Though the SEVC pilot started in San Francisco, the program has been gaining traction at a critical time — cash-strapped states are devising alternatives, such as raising park fees or closing parks, to weather the economic storm. From California to Georgia to New York, various states in recent months grappled with the delicate question of whether corporate sponsors could and should save parks.

To boost revenue and plug budget gaps in Georgia, the state’s Department of Natural Resources recently hired a marketing firm to help identify sponsors for events and infrastructure within state-owned parks.

“It’s important for us to maintain high-quality facilities to ensure a positive experience for our visitors, while keeping rates reasonable so that they can remain accessible to Georgians,” said Georgia Natural Resources Commissioner Chris Clark. “If engaging corporate partners helps us keep our facilities open and maintained, I think our visitors will be comfortable with small signs recognizing those partners.”

In Washington state, the use of corporate sponsorships by government entities must have a public purpose, according to the Municipal Research and Services Center. In most cases, it would be a public-private partnership in which the jurisdiction receives funding, goods or services from a private entity in return for naming rights or advertising.

But with the trend of corporate sponsorships, especially on the national level, Wade sees signs of trouble ahead — a potential risk of whittling away the basic concept of parks until they become mundane commercial zones.

“I think people go to parks to get away from the things they see in everyday working life,” he said. “The whole idea is that they would be special, not like other places. The more they move toward commercialism, the more they lose that specialness.”

Sponsors Wanted

Moving beyond plaques honoring donors and trails sponsored by companies, the mobile billboard approach adds a new twist to the corporate sponsorship concept.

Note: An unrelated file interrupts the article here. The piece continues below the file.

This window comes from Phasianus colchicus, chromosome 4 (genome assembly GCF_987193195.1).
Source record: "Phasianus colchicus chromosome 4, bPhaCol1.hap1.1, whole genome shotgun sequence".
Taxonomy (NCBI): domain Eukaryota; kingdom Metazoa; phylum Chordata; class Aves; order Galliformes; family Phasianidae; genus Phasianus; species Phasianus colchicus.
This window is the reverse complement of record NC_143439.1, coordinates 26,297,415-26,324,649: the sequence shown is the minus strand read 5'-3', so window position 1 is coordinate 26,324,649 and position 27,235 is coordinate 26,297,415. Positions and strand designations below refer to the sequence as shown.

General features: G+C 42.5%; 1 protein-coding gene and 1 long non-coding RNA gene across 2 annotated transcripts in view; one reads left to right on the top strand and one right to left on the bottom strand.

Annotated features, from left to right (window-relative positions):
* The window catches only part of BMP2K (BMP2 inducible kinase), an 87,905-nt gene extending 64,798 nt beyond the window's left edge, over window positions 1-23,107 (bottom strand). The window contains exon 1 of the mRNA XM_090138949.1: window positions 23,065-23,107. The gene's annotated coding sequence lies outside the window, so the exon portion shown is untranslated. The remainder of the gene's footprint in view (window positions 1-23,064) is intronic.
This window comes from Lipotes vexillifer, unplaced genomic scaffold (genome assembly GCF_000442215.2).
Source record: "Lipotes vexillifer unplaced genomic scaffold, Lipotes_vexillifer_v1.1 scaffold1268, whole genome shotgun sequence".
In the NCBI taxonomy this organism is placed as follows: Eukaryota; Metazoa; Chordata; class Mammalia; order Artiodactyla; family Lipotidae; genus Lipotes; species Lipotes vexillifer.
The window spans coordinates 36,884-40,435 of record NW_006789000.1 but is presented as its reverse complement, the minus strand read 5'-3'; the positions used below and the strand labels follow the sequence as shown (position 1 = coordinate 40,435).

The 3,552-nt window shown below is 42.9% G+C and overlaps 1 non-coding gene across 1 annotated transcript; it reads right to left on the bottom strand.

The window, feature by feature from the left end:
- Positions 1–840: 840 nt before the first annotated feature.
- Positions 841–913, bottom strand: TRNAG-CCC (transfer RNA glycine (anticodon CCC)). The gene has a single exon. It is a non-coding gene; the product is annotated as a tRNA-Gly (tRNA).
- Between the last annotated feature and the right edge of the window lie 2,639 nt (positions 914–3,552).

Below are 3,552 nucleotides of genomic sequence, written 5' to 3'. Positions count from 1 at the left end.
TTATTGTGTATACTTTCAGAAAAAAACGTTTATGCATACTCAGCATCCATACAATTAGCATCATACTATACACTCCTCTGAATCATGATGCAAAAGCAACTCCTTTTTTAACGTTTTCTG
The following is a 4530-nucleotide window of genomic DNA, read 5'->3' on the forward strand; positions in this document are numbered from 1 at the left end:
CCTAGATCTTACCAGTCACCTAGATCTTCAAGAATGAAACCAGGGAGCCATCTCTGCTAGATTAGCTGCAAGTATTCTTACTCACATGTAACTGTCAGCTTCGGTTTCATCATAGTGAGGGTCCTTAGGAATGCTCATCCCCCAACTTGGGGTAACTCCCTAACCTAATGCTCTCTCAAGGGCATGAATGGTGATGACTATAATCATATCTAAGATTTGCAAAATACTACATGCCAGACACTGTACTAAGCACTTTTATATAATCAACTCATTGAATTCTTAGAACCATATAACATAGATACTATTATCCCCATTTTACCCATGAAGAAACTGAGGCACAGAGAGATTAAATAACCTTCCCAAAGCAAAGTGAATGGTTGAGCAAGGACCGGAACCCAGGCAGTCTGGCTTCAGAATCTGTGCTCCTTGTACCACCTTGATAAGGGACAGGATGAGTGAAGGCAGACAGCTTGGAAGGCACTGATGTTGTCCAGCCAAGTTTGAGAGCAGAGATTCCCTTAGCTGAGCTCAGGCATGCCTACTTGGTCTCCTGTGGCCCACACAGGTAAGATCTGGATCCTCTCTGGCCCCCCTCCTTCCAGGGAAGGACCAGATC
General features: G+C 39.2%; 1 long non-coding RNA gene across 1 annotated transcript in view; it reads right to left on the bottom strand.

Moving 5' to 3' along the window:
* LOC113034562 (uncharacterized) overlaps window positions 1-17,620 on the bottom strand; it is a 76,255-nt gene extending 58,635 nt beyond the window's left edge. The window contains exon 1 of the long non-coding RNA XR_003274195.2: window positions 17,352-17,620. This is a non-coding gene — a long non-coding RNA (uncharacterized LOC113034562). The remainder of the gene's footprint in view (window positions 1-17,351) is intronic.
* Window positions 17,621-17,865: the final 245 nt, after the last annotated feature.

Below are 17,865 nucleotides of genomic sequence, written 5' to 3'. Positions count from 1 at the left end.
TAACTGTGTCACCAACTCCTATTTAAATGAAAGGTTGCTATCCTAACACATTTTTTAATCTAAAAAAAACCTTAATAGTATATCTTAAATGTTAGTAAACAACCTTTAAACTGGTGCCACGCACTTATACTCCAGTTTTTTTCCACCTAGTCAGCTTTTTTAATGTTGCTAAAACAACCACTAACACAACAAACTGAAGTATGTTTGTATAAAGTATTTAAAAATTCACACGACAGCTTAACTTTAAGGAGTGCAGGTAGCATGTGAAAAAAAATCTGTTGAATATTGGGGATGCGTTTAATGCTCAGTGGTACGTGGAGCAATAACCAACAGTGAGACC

In SEVC’s program, the ads appear only on the vehicles, possibly signifying a trend, given California’s similar idea to use pop-up ads on citizens’ digital license plates to pay bills.

There’s also the fact that the shuttles and police vehicles can cut fuel and maintenance costs because they’re solar powered. With the acquisition of the vehicles at the San Francisco Zoo, for example, administrators took four of their six golf carts offline, saving money that would have gone to repairs. And solar panels can extend battery life by one-third, Eichengreen said, adding that the vehicles can go up to 25 mph.

It was a deal that made too much sense for Barb Vicory not to pursue. As executive director of the Preservation Foundation of the Lake County Forest Preserves in Illinois, she had been looking for a new police vehicle and a trolley for tours that could better navigate the trail system at the Independence Grove Forest Preserve.

At the moment, the preserve has standard police vehicles that barely fit on the paths. Slightly larger than golf carts, the new electric vehicles would be more maneuverable and quieter with zero emissions.

“It meets our desire to have an open and approachable vehicle,” Vicory said. “It’s much more customer-service oriented than a squad car.”

The solar trolley, she added, would be accessible to people with disabilities, helping provide transportation to senior programs and events and for “people who don’t have a way of enjoying the finest preserve trails.”

The foundation is actively seeking partners for the project and sponsors to provide $20,000 per vehicle. It’s first-come, first-serve, Vicory said, and there has been some interest, but so far no takers.

“We’re closing in on the end of the summer,” she said, “but we’ll certainly keep feelers out for next year. This is a pilot project, and if we see that it really is a good benefit, it would be happily extended.”

Russell Nichols Staff Writer
Platforms & Programs